Saint Lucia
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A Reflection on Carnival 2023

Archbishop Gabriel Malzaire
By Archbishop Gabriel Malzaire

Fellow Saint Lucians, now that the Carnival festivities are over, I invite us as a nation, to spend some time in critical introspection. What can we say about ourselves after this national festivity, whether we participated or not? What measure would we use to evaluate first, the entire event and then specifically, the street parades of July 17th and 18th? What impact could the various activities have on the collective psyche of our Fair Helen to help us plan a better future for ourselves and our children?

It is accepted by many that carnival and its attendant activities are graced with many positive attributes, such as: the unleashing of the creative genius of our Caribbean people expressed in the calypso compositions and their entertaining execution; the creative costumes portraying many wholesome aspects of our culture; as well as the creation of a viable avenue for collective catharsis, in other words, the release of emotional, physical, and psychological tensions created by the stresses of everyday life; etc. It also proves to be a natural avenue where our people can experience a sense of “freedom” for creative expression. However, Saint Paul, in his Letter to the Philippians, warns Christians about the use of such freedom. He says: “Brothers, you were called to be free; do not use your freedom as an opening for self-indulgence … When self-indulgence is at work the results are obvious: sexual vice, impurity, and sensuality …” (Gal 5:13, 19).

Witnessing the fabulous display of Adrien Augier’s Band: Tribe of Twel, portraying the theme: “For God So Love The World, was a glimmer of hope amid what seemed like a banalized performance of the Caribbean culture. By this I mean, the portrayal of the human attributes that left nothing to the imagination. Thus, was created, a great contrast between the Tribe of Twel and the ‘tribes of no twel’. Is it surprising that the Tribe of Twel captured all the significant prizes of July 17th and 18th Parade of the Bands, namely: all four places in the category “Individual of the year”; first place in “Best Portrayal of the Theme”, “Best Designed Band” and “Mass on the Move”; as well as Parade Band of the Year”. They deserve our commendation and congratulations!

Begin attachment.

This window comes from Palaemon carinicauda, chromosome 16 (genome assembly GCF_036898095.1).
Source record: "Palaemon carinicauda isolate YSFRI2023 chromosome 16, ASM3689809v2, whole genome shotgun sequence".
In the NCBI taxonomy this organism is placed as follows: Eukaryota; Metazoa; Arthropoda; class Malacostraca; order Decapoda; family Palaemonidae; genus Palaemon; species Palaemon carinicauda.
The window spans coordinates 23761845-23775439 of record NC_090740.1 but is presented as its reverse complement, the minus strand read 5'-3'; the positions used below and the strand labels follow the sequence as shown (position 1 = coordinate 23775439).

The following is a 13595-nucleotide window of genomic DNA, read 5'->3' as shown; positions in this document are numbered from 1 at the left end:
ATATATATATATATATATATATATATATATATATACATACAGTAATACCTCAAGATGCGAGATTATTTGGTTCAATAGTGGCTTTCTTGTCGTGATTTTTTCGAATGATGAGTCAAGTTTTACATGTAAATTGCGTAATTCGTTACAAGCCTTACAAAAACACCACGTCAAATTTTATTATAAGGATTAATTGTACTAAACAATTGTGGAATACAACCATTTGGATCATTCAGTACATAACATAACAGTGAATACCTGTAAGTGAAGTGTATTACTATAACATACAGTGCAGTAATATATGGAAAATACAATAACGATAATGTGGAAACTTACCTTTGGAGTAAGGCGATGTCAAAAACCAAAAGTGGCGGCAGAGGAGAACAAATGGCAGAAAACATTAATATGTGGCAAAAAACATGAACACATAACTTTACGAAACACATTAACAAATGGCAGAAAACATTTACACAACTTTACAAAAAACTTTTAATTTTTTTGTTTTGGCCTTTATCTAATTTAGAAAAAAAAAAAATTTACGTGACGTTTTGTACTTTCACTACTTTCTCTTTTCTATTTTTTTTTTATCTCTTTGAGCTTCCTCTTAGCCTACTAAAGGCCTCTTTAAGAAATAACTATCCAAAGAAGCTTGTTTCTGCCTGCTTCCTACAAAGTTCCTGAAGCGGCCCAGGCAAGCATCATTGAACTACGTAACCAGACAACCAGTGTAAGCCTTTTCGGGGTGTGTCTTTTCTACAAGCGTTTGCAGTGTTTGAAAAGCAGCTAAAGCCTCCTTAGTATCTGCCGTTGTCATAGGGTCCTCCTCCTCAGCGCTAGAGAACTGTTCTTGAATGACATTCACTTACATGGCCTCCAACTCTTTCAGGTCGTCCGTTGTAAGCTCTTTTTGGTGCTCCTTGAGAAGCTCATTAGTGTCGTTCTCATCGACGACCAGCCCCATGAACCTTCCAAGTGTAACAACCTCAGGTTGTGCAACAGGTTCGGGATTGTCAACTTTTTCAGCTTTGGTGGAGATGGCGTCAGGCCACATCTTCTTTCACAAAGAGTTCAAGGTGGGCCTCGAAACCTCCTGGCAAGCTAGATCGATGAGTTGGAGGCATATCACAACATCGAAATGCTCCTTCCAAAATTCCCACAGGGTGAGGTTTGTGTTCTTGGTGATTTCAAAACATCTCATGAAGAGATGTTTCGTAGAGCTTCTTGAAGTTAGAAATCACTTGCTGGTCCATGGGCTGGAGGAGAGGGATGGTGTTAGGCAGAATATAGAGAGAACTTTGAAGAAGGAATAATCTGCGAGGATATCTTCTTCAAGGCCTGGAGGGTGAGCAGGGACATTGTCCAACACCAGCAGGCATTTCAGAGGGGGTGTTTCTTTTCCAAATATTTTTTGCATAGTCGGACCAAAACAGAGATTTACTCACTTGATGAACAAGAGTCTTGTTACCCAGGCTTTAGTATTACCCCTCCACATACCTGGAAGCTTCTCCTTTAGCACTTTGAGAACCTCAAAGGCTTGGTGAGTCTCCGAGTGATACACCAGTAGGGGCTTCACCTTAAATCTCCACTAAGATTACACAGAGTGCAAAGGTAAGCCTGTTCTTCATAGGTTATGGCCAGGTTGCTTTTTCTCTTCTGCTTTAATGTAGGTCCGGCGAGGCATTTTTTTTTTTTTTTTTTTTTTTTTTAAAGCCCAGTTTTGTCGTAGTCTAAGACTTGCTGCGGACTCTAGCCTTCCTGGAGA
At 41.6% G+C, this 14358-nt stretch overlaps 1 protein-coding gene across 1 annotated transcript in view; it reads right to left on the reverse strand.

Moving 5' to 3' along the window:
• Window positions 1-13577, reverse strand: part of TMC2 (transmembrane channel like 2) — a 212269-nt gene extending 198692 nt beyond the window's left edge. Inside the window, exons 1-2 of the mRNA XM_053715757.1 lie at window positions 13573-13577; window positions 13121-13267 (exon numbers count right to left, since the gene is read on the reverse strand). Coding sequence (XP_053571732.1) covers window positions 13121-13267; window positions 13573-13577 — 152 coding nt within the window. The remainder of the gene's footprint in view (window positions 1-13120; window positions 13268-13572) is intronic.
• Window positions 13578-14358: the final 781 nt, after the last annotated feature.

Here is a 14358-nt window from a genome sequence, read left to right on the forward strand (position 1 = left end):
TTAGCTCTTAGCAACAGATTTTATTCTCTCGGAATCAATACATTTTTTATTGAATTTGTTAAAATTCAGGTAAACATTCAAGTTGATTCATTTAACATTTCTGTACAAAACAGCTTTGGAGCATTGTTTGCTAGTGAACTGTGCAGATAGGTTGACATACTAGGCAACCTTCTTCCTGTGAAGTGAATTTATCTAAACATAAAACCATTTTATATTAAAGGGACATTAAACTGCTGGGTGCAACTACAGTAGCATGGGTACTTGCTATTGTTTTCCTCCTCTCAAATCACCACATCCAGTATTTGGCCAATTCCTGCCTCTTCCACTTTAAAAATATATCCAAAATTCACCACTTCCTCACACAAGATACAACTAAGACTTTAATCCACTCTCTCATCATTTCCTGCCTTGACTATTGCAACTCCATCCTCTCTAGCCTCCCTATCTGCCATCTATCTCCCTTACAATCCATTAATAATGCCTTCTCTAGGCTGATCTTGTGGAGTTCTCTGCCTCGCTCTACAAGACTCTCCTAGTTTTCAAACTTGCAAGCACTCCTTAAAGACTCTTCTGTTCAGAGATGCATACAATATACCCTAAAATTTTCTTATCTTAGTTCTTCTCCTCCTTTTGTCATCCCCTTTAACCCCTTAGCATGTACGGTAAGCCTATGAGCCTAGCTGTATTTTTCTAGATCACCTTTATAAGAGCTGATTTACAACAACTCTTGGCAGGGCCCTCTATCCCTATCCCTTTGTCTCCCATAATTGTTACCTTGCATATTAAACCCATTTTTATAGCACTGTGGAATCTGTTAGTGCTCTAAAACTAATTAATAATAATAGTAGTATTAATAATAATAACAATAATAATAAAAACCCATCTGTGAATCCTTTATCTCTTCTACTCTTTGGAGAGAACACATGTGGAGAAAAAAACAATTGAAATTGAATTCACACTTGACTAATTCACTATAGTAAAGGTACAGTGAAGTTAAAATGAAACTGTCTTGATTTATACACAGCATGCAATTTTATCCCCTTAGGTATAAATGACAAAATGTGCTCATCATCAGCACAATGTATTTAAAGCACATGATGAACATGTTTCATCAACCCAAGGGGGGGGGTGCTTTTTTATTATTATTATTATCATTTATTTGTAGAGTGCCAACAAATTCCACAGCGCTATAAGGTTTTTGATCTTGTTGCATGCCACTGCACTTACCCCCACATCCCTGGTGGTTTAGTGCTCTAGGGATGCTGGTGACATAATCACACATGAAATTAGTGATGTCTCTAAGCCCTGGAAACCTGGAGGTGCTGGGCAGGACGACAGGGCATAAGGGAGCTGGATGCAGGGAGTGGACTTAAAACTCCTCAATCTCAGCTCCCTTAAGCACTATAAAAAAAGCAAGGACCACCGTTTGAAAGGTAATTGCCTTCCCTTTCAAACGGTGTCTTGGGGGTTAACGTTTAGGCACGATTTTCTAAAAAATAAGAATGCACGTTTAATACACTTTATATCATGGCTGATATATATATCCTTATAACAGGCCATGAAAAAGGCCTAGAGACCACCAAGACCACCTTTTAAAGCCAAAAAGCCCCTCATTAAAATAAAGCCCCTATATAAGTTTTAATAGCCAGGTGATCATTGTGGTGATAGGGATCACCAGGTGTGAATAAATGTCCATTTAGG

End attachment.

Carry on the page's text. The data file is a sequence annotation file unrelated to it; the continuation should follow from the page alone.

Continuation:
No doubt, other bands had some honourable portrayals. However, I wish to comment on what I regard as the absolute vulgarity witnessed in many of the street bands, appropriately dubbed, the ‘tribes of no twel’ or ‘practically no twel’, behaviours that any civilized Christian society would denounce. I dare say, therefore, that if this is what we regard as our culture, I am afraid that we are in grave danger. The fact is, culture, by its very nature, must promote and enhance the dignity of the human person. Reflecting on the essential nature of the human person, the Church reminds us in its Pastoral Constitution on the Church in the Modern World: Gaudium et Spes, that:

“Man, though made of body and soul, is a unity. Through his very bodily condition he sums up in himself the elements of the material world. Through him they are thus brought to their highest perfection and can raise their voice in praise freely given to the creator. For this reason, man may not despise his bodily life. Rather he is obliged to regard it as good and to hold it in honour since God has created it and will raise it up on the last day … His very dignity therefore requires that he should glorify God in his body, and not allow it to serve the evil inclinations of his heart” (GS. 14).